Role of classroom culture in constructing gendered identities of children at the primary school level
Date of Award
Master of Education (M. Ed.)
Institute for Educational Development, Karachi
The study aimed to explore the role of classroom culture in constructing gendered identities of children at primary school level. The study was conducted in one of the co-education public sector schools in Karachi, Pakistan, in Class Five to explore its culture. An observational study within qualitative paradigm was conducted to observe teachers and students' actions, interactions and decisions in the context, as they unfolded in the natural setting. The data were collected through observation of classroom culture, focused group interviews with children in single sex and mixed groups, unstructured interviews with teachers, informal discussions with children and teachers of Class Five and the analysis of artifacts and available documents in the classroom. All these sources helped me to explore the processes at a micro-level in order to get an in-depth understanding of the role of classroom culture in constructing gendered identities of children through close observations of the actions, as well as the verbal and nonverbal communication of the key players. The study revealed that children bring powerful gender concepts from their homes and society. The classroom as a cultural site becomes a platform for them to produce and reproduce gender stereotypes. Girls get messages of femininity, whereas boys learn masculine attributes through several means, such as language, which is used for both verbal and non-verbal communication among the key players, as well as through participation in the teaching learning processes and curricular and co-curricular activities. It is the school and teachers who can challenge the gender stereotypes, because teachers can play the role of change agents in society and the schools prepare the children for their future roles and responsibilities. The study also highlights the importance of a favorable learning environment for both boys and girls by involving them in pair and group activities. Sometimes, children may be involved in games for physical and mental development and to make them social. The study evidenced that teachers treat boys and girls differently, based on gendered expectations. It points out the importance of gender awareness among the teachers to provide an equitable learning environment to strengthen the students' learning.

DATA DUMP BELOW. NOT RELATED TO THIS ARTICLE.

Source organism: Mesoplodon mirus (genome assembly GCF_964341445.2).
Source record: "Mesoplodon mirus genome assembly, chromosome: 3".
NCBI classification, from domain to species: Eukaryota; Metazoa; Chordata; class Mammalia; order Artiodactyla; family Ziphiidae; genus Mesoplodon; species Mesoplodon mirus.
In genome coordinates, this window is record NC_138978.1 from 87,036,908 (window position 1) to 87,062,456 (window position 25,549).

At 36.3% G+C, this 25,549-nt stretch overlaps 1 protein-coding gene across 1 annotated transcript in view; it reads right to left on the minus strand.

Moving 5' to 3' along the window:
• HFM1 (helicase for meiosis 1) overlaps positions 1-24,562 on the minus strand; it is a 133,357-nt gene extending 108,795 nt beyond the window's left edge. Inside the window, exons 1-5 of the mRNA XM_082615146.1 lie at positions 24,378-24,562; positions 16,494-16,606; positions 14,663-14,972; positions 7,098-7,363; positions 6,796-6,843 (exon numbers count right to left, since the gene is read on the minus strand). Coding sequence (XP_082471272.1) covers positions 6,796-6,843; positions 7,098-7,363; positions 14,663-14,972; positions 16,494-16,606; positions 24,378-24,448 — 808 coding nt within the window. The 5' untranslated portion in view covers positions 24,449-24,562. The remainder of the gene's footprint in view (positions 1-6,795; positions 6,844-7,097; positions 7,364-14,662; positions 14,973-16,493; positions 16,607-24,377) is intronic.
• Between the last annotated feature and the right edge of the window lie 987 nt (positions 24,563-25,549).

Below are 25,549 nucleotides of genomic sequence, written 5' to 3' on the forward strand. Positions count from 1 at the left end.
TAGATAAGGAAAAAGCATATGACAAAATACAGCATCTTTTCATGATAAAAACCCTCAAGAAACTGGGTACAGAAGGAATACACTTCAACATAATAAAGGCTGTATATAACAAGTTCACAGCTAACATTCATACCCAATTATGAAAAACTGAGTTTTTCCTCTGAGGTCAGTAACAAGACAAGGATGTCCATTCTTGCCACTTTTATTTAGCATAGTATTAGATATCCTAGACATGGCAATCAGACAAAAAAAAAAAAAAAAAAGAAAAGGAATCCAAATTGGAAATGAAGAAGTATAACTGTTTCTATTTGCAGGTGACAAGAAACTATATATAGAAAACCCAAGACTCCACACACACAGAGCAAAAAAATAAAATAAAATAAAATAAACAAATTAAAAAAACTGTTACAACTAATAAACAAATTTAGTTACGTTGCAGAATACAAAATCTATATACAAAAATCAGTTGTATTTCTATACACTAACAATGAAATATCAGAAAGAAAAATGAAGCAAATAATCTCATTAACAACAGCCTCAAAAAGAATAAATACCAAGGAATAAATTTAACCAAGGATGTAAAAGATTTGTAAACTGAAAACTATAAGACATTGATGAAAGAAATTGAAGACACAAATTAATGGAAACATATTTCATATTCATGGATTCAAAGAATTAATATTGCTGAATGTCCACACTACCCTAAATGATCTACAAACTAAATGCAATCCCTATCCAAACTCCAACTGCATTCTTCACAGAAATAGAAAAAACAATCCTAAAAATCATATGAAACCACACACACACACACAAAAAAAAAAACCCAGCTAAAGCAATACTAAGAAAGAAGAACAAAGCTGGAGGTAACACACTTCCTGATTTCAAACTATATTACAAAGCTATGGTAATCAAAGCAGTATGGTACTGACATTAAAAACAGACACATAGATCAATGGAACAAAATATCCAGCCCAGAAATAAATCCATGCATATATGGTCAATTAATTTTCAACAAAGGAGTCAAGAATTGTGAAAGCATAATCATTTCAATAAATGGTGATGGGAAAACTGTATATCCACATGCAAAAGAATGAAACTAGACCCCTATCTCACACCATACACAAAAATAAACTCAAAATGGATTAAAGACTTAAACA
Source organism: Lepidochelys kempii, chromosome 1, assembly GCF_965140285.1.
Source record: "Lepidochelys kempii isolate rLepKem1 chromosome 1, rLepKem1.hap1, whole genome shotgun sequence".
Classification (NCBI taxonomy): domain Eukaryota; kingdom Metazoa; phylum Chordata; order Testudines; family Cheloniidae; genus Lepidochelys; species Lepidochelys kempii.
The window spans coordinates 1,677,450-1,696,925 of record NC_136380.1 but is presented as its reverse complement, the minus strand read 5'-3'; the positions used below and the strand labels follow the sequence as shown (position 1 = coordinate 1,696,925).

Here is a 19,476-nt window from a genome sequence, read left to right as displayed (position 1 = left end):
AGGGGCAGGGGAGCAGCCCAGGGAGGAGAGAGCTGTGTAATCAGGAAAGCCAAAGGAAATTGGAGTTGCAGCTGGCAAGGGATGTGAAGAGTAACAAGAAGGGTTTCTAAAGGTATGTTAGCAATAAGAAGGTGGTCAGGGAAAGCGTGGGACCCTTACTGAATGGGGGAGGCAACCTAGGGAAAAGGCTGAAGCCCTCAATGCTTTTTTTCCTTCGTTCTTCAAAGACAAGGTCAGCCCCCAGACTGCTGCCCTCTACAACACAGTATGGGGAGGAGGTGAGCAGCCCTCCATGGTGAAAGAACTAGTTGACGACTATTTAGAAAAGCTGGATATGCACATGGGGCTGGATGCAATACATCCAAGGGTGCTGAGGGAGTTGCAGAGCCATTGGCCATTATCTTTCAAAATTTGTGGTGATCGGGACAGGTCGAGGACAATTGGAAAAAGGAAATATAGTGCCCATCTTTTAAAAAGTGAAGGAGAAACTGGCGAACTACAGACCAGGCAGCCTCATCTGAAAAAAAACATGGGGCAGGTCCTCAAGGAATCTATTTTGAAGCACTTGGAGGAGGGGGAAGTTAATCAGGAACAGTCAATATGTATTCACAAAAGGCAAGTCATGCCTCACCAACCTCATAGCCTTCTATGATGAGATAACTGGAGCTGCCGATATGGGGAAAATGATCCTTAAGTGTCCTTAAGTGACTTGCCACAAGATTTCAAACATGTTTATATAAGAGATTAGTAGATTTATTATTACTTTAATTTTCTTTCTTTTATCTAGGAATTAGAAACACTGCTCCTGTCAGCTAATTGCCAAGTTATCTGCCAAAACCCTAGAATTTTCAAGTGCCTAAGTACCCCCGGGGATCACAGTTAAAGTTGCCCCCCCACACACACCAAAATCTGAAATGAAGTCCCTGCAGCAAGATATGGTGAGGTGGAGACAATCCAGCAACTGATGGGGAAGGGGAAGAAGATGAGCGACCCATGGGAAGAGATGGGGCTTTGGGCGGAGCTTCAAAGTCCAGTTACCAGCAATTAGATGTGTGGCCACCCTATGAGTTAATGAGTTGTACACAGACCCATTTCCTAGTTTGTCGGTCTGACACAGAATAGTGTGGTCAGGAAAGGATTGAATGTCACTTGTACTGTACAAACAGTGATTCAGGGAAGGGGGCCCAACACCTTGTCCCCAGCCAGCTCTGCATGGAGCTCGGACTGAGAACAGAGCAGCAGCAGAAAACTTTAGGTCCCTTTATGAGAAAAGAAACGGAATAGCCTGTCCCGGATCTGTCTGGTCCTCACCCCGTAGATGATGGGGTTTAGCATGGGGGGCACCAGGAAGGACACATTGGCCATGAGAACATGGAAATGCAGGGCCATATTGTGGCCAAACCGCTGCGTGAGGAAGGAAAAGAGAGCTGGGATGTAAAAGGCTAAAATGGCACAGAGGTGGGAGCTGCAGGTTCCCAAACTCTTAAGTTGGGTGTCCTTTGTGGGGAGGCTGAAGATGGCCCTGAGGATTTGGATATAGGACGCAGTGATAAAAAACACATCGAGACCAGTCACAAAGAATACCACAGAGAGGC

Taj, Z. (2008). Role of classroom culture in constructing gendered identities of children at the primary school level (Unpublished master's dissertation). Aga Khan University, Karachi, Pakistan.
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